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Farmers anxiously awaiting warmer weather so they can plant their crops

Updated: Saturday, March 8 2014, 08:21 PM CST
Reported by Jesse Knutson:

HARRISBURG -- The harsh winter with record cold temperatures and a lot of snowfall has set back many farmers in the area.

This is the time of year when farmers usually start preparing for their spring crops, but when you look across farm fields, all you see is snow.

“Snow and cold, it just makes everything a little more difficult.” Michael Berkheimer said.

Berkheimer and his family grow corn and wheat when the ground isn’t covered in snow, and they also raise cows and produce milk all year long.

When it gets cold, they have to take special measures to take care of their cows.

“When it gets cold like that, you want to make sure your waters are all working, not frozen. You need to make sure the cows get enough feed into them, with pretty high energy, because it takes energy to get them warm.” Berkheimer said.

When it comes to the crops, farmers need to be able to reach the soil before laying fertilizer and planting any crops.

“We’re going to have to wait until this snow all melts and the frost gets out and the ground gets solid enough to get on.” Berkheimer said.

Even though the snow is setting farmers back a few weeks, they expect to have a full crop, and in the long run, the extra snow this year could actually help farmers by bringing extra nutrients into the soil.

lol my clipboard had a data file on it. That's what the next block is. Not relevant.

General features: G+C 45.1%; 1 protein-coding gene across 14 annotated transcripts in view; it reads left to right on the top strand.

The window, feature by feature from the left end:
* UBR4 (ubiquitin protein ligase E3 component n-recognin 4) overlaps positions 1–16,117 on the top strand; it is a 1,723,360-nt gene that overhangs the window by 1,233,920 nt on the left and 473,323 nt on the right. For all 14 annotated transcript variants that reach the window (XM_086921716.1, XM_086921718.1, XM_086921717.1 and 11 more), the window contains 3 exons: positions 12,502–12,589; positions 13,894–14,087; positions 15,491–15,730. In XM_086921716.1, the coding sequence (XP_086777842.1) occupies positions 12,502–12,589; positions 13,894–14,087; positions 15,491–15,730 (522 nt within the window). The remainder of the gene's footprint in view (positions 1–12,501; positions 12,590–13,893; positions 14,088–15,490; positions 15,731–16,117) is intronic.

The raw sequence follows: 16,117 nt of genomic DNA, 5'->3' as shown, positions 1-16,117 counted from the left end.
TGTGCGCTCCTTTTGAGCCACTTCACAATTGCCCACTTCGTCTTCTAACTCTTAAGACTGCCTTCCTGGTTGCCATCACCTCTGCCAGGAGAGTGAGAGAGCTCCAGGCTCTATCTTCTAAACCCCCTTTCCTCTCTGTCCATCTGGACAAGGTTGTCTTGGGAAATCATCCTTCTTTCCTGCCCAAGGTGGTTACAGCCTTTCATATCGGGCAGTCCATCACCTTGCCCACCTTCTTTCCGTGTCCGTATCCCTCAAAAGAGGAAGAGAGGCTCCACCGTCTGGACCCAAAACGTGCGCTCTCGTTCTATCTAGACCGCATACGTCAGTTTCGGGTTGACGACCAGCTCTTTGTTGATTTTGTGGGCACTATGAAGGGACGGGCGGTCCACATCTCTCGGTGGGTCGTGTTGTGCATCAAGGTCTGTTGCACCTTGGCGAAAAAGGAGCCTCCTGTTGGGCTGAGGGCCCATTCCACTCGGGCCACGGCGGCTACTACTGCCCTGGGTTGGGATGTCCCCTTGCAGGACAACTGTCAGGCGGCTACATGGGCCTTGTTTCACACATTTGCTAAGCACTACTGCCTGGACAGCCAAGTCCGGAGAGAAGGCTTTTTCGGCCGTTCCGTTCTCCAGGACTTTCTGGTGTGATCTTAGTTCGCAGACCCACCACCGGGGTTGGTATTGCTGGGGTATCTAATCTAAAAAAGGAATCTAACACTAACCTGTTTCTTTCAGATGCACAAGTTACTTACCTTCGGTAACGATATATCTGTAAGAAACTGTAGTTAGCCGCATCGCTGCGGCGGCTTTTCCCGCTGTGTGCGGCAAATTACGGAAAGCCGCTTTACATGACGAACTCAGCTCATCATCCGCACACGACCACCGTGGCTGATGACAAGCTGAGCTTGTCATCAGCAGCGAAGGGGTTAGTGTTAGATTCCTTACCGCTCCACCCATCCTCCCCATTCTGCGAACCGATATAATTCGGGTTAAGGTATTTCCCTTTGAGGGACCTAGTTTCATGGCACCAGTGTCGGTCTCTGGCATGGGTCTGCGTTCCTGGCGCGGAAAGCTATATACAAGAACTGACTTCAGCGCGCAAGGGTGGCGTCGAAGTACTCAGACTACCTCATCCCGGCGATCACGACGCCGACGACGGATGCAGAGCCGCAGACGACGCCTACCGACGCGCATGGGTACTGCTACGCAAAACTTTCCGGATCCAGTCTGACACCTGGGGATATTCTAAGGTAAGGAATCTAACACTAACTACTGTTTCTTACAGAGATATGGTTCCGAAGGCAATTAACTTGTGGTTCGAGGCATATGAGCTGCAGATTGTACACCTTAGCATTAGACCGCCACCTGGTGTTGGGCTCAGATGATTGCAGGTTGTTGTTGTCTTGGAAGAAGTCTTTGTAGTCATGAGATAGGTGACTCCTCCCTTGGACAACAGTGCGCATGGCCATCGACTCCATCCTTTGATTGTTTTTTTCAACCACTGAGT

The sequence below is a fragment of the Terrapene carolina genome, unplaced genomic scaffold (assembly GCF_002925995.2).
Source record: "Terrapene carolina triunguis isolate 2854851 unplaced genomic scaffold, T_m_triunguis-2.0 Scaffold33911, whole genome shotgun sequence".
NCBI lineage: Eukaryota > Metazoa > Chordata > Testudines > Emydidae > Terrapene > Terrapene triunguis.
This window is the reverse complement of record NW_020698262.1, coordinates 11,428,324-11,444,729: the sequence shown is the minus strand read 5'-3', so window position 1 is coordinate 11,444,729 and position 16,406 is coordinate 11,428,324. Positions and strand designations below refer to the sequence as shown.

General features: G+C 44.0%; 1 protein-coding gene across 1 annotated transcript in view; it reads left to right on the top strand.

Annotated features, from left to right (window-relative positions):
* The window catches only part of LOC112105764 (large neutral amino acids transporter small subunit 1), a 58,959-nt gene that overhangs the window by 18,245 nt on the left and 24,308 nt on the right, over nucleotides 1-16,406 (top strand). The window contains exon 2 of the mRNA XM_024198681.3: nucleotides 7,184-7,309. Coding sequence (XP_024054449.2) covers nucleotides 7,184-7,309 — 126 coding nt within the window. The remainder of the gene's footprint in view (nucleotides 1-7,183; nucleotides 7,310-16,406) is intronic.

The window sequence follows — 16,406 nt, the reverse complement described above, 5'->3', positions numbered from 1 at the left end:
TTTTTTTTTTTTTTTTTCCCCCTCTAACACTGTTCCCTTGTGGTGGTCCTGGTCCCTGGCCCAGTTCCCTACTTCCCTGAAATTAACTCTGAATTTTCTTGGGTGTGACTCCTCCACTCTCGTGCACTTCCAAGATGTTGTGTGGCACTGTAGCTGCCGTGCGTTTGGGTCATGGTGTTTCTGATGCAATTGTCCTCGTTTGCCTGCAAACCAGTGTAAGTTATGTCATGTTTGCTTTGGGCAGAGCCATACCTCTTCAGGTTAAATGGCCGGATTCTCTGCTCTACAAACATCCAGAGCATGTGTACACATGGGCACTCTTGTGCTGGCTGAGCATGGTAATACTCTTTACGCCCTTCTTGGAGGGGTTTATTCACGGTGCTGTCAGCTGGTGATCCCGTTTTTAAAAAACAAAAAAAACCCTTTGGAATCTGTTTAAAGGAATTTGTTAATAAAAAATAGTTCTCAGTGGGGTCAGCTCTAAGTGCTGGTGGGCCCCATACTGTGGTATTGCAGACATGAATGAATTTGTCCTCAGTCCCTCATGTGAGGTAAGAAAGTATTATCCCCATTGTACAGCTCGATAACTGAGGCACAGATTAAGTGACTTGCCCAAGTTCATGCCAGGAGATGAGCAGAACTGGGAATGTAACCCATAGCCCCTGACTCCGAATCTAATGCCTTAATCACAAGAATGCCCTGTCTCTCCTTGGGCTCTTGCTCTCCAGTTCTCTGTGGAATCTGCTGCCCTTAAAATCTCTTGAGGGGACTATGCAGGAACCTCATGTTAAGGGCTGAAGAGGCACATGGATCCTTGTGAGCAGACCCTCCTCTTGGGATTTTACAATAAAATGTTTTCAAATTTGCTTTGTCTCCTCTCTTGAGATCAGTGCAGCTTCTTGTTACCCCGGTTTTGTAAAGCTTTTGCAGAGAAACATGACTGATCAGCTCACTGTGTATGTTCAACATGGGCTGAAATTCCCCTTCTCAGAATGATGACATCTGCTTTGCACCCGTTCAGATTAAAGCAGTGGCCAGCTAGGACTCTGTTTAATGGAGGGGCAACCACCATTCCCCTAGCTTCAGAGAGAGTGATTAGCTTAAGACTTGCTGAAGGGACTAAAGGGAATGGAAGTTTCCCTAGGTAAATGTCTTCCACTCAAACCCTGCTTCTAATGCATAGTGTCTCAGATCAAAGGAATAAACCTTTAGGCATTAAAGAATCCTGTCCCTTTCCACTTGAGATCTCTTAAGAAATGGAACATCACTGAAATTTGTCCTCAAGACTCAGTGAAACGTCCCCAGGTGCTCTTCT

“It’s definitely going to give us moisture,” Berkheimer said. “That’s important to start out in the spring with plenty.”

People who work directly with local farmers, like Harvest at Broad Street Market, say the freezing temperatures have caused problems for many local farmers.

“With the freezing temperatures, a lot of irrigation systems are freezing up.” Ashlee Shelton Dugan, an employee of Harvest at Broad Street Market, said.

In Duncannon, Perry County, farmers are trying to bypass the cold by growing crops in greenhouses, and moving forward, many are improvising to get ready for spring.

“All the farmers that I know in Central Pennsylvania are some of the most creative, dynamic, hard-working people I have ever met.” Dugan said. “I have all the confidence in the world that they’ll make the best of this.”

Farmers are hoping that warm temperatures will come sooner rather than later so they can start planting their crops. 

Farmers anxiously awaiting warmer weather so they can plant their crops

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